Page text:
Overpronation can be described as an excessive rolling inward of the foot as it impacts the ground by more than fifteen percent. This means the foot and ankle have problems stabilising the body, and shock isn't absorbed as efficiently. 

Underpronation is where the inward movement of the foot occurs at less than ten percent. Consequently, forces of impact are concentrated on a smaller area of the foot (the outside part), and are not distributed as efficiently.

Sports Injuries

There has been a marked increase in the number of sports related injuries. Some are serious enough to result in surgery, but the majority are low level repetitive injuries reducing the pleasure of taking part in your chosen sports activity.

Poor advice along with the lack of or in some cases the use of inappropriate equipment, including running shoes, leads to a recurrence of injury and/or retiring from the sport all together.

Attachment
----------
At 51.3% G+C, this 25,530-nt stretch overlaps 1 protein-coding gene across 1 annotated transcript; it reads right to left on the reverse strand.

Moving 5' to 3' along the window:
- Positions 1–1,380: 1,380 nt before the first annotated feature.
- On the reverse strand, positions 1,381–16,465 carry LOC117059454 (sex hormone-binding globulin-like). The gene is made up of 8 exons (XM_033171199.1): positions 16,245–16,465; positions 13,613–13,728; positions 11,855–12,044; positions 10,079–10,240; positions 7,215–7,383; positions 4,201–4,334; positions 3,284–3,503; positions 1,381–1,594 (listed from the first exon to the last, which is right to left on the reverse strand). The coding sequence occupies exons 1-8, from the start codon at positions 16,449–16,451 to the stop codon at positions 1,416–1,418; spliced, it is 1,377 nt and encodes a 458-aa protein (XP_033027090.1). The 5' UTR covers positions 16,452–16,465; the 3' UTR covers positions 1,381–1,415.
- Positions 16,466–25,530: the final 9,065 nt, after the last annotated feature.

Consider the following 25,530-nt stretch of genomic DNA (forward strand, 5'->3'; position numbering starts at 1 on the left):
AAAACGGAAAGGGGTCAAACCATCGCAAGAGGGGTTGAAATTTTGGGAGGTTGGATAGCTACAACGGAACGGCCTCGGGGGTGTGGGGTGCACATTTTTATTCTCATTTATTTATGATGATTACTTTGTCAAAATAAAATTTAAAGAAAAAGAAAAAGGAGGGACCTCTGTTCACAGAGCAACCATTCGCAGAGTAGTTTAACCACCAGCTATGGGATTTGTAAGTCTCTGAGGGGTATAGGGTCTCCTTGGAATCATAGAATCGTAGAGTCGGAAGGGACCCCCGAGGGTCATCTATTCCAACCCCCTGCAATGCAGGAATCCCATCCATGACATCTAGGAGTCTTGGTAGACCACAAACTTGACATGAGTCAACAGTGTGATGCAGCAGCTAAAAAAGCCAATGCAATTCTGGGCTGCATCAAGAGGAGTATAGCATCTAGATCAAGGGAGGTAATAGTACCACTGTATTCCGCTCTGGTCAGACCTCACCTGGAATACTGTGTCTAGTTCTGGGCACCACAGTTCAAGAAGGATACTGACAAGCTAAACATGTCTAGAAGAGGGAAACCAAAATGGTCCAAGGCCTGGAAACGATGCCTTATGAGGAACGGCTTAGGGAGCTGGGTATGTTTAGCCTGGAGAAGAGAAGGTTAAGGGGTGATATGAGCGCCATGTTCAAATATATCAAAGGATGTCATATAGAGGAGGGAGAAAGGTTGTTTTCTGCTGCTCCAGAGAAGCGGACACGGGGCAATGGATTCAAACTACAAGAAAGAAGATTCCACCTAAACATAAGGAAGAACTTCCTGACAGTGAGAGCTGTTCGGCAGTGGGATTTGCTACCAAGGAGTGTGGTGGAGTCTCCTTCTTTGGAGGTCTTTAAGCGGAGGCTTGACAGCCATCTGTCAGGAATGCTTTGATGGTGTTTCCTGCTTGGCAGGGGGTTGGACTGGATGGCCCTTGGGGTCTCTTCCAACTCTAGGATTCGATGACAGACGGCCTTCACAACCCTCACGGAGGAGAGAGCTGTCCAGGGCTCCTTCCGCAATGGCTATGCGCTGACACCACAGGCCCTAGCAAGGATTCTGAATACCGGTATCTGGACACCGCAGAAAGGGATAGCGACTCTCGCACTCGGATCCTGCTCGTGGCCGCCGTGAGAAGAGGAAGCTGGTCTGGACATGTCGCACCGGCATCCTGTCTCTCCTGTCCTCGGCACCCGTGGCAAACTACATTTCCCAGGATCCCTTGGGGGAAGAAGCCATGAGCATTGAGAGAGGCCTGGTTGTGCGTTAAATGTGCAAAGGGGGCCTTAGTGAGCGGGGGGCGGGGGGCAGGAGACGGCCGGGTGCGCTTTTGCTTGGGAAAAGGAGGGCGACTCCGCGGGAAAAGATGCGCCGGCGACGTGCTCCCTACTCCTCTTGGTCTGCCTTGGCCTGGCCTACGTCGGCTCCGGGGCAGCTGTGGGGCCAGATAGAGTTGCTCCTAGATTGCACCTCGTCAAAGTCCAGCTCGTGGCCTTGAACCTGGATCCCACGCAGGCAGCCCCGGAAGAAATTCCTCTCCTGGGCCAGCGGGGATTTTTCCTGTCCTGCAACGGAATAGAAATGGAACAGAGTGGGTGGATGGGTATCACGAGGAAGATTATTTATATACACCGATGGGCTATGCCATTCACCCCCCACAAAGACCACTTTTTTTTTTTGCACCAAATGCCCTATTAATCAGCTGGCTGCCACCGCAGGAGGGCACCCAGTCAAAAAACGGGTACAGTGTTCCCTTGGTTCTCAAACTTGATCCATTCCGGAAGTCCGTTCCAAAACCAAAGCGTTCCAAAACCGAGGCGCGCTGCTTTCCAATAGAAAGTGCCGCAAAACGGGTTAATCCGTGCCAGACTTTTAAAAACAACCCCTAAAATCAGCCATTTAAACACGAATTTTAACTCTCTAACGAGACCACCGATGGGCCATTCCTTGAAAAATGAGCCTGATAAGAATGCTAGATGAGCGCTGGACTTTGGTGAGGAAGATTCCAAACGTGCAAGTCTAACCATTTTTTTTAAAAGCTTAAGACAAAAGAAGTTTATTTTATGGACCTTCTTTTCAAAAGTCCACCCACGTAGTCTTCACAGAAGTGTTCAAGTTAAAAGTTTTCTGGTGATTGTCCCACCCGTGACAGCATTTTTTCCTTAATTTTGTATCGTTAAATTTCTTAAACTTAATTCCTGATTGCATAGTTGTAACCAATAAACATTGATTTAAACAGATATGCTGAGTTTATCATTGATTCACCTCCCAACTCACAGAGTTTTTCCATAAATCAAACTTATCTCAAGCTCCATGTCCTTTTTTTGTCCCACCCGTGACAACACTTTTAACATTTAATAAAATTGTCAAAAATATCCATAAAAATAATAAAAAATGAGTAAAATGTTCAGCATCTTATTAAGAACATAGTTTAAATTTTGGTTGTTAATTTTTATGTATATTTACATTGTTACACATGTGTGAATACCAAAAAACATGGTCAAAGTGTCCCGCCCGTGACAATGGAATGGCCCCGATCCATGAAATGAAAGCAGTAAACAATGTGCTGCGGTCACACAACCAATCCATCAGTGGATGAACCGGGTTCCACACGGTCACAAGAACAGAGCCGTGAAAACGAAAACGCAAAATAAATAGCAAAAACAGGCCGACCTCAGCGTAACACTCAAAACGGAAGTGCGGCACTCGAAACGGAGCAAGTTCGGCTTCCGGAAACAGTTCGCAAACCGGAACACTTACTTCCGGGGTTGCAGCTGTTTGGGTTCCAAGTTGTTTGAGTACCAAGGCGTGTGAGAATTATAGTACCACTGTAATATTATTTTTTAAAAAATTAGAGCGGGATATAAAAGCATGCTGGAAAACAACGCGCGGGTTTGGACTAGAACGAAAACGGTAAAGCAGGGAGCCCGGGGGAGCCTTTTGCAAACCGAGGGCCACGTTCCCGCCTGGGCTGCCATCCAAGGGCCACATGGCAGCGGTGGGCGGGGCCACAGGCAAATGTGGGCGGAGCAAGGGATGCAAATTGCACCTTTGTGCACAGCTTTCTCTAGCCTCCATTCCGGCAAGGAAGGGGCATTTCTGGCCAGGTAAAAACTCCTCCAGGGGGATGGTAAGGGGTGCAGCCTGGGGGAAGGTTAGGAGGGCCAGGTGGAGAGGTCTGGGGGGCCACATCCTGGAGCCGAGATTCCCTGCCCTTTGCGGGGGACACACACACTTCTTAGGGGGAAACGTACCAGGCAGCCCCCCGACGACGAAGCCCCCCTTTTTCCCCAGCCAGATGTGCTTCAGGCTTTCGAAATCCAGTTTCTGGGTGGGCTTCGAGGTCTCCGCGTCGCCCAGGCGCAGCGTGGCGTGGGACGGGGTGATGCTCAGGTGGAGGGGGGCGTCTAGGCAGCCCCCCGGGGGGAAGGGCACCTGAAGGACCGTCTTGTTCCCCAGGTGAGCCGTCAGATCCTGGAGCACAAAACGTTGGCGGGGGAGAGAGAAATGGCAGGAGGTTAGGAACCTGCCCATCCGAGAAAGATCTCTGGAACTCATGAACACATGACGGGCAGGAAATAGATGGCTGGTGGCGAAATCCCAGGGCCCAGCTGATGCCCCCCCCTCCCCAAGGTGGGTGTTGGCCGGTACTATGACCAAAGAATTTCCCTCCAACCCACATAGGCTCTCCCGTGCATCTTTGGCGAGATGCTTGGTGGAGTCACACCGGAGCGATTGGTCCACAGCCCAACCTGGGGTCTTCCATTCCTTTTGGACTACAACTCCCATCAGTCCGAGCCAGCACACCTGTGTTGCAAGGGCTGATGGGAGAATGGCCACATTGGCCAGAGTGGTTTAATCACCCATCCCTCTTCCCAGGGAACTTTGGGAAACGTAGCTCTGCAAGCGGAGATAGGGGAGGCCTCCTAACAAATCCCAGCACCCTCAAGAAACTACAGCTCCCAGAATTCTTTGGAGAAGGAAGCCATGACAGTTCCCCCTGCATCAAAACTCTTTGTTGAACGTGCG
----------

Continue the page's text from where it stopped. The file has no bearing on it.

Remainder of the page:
There is a school of thought which suggests that running barefoot would be beneficial, stating that humans are designed to run barefoot.

Up to a point this is true, if like Zola Budd you grew up running barefoot you would have built up tissue tolerance to cope with your running environment as a result of an altered running form. 

However for those of us who are used to training in the gym, track or road, with running shoes the impact loading experienced by running barefoot will be beyond tissue tolerance.

As we are all individuals it can be considered prudent to have your personal running technique assessed by an expert and base your choice of shoes and training regime around those results. It is worth remembering that only following a biomechanical examination can the correct course of action, which may require the use of bespoke orthotics, be taken.